Variations in the Global Phosphoruscycle
Published:January 01, 2000
J Compton, D. Mallinson, C. R. Glenn, G. Filippelli, K. Follmi, G. Shields, Y Zanin, 2000. "Variations in the Global Phosphoruscycle", Marine Authigenesis: From Global to Microbial, Craig R. Glenn, Liliane Prévôt-Lucas, Jacques Lucas
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Phosphorus is a critical element in the biosphere, limiting biological productivity and thus modulating the global carbon cycle and climate. Fluxes of the global phosphorus cycle remain poorly constrained. The prehuman reactive phosphorus flux, to the ocean is estimated to range from 0.7—4.8 x 1012g/yr. Uncertainty in the reactive phosphorus flux hinges primarily on the uncertain fate of phosphate adsorbed to iron oxyhydroxide particles which are estimated to constitute 50% or more of the chemically weathered-phosphorus river flux.
Most reactive phosphorus is initially removed from seawater by burial of organic matter and by scavenging onto iron-manganese oxide particles derived from mid-ocean ridge (MOR) hydrothermal activity. Calculation of the oceanic phosphorus burial flux is complicated by early diagenetic redistribution of both oceanic and terrestrial phosphorus. Increased phosphorus input during periods of warm, humid climate is offset to some degree by increased burial rate as productivity shifts to expanded shallow-water estuary and shelf areas where phosphorus is rapidly decoupled from organic matter to form phosphorite. Phosphorus scavenging is greater if high sea levels are associated with increased MOR hydrothermal activity such as during the Late Cretaceous. Less phosphorus is derived from weathering during cool, dry climatic periods but a more direct transportation of phosphorus to the deep ocean, and a shift of productive upwelling regions to deeper water areas allows more phosphorus to be recycled in the water column. Lowered sea level results in less effective trapping of phosphorus in constricted estuary and shelf areas and in an increase ill the phosphorus flux to the deep ocean from sediment resuspension. A decrease in MOR spreading rates and the resulting decrease in phosphorus scavenging by iron-manganese oxide particles would result in more phosphorus for the biosphere. Orogeny and glaciation may accelerate chemical weathering of phosphorus from the continents when the increased particle flux is exposed to warm and humid climate. Large, reworked phosphorite deposits may proxy for short-term organic carbon burial and correspond to periods of increased reactive phosphorus input that cannot be accommodated by long-term organic matter and iron-oxide particulate burial.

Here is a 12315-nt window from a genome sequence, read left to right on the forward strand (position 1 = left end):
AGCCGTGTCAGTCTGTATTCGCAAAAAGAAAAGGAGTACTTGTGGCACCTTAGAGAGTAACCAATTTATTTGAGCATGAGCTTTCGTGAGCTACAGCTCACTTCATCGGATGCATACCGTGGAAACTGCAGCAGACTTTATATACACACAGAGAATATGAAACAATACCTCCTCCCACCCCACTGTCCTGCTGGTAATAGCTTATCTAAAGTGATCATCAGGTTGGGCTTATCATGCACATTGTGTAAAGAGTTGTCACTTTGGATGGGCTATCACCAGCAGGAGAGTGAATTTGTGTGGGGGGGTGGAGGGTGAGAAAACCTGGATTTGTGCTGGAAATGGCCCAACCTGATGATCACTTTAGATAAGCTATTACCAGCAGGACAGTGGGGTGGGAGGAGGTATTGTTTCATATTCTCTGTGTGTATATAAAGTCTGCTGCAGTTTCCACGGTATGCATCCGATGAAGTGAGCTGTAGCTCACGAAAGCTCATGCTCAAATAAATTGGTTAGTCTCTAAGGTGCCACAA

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Marine Authigenesis: From Global to Microbial
This volume is a collection of 33 state-of-the-art papers focusing on various aspects of authigenic and diagenetic marine minerals and related global elemental cycling. The commingling of the various studies of authigenic minerals in this volume, including the most recent advances in knowledge concerning the occurrence and origins of phosphorites, glauconites, dolomites, siderites, manganese-iron associations, barites, ironstones, and other marine chemical sediments/sedimentary rocks of early authigenic/diagenetic origin, is partly the result of the increasing awareness that there are many overlaps, even direct co-associations, between different authigenic minerals, both in time, space, and genesis. Taken together, this compilation represents a holistic approach towards marine authigenesis that considers the integrated whole more than the simple sum of its parts.